My marketing strategy is to localize my marketing more all the time. If someone stops at my field, and asks me to pick a few tomatoes for them, that is the ultimate in marketing for me. That sort of marketing really benefits by having a field on the main highway through town.
When I calculate the costs to take vegetables to the nearest big-city market, I have to sell 60 bunches of carrots just to cover the cost of fuel. I suppose that I have to sell that many more to cover wear and tear on the truck. So if I sell only in my local community, then I don't have to grow 120 bunches of carrots per week.
I think this is one of the scariest issues facing small farmers today, especially market gardens and I fear for them.
Like Dan mentions, where I live in Maine the market gardener can sell their produce locally, but it is a very rural area and the farmers markets are saturated by customers who can afford the higher prices, the poor buy from chain stores, and generally this is a VERY rural area anyway, so in the end for most market gardeners here, the market is 4 hours away in Boston.
But with the Local Buy Local movement in full swing, and showing no signs of slowing down, it puts a hurt on this areas former market. People in Boston want local food, not 4 hours away. And with Urban Farming now rising to the front, with technology and ethically, morally and just as tasty food produced locally competing with Maine food and their traditional market; I fear for my market garden neighbors.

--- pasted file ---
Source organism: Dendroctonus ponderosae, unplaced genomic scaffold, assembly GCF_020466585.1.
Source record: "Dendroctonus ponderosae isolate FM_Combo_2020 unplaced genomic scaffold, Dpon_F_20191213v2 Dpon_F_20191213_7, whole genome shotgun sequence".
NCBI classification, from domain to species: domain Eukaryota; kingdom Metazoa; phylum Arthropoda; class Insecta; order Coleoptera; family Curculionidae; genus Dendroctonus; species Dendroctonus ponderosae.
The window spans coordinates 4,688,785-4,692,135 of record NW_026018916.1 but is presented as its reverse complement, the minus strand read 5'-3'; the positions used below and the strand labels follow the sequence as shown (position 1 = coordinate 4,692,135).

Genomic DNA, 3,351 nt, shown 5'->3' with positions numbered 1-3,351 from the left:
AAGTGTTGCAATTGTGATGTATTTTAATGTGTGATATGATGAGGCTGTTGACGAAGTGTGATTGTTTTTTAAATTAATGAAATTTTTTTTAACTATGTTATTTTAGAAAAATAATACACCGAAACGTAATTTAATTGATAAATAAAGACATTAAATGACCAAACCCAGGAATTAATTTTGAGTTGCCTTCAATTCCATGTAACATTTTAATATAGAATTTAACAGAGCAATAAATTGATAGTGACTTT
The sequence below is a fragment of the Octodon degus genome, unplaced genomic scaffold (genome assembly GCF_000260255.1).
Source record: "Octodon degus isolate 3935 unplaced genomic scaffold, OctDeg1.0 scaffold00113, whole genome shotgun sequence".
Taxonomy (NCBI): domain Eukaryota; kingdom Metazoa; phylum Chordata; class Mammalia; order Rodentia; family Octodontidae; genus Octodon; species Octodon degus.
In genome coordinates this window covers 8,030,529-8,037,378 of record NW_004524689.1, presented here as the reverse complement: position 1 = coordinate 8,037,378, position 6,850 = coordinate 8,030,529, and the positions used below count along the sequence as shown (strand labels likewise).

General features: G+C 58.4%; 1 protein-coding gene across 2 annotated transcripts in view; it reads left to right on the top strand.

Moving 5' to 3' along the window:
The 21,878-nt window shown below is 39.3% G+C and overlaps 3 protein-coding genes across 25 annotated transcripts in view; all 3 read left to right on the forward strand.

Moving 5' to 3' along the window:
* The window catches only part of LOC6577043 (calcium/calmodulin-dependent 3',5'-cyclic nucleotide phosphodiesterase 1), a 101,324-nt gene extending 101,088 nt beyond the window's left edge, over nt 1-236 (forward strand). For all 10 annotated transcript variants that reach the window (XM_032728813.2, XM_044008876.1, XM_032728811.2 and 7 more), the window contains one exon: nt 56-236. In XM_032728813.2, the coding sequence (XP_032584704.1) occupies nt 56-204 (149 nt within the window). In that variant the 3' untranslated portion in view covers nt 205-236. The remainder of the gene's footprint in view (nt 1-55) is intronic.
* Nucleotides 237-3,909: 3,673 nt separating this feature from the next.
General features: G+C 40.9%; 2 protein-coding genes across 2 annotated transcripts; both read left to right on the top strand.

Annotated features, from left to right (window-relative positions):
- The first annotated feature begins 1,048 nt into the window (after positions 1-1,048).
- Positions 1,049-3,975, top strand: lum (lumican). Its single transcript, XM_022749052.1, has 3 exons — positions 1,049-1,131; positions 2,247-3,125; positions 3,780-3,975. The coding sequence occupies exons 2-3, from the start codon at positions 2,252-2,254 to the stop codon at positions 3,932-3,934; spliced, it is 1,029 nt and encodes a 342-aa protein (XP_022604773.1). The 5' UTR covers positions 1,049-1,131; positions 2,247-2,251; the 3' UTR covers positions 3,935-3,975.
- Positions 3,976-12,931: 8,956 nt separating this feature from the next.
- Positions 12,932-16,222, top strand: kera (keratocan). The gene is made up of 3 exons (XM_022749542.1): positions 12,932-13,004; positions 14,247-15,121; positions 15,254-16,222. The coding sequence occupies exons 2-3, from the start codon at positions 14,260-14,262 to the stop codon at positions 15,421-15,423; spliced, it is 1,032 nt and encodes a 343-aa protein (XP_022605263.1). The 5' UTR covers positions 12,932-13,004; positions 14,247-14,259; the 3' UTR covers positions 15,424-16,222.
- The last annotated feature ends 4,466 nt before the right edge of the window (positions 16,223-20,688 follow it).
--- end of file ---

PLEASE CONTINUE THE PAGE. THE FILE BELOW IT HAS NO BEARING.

No one is at fault here; buy local is awesome, and I don't blame my neighbors for providing food to Bostonians...Maine used to be the breadbasket of the country after all, but Urban Farming is slowly eroding what used to be our worst/greatest problem; a rural setting. Now with old factories being converted to farms, and vertical up urban farming, a vast amount of open land is no longer needed to grow abundant amounts of food, and a consumer who wants it produced locally can have it.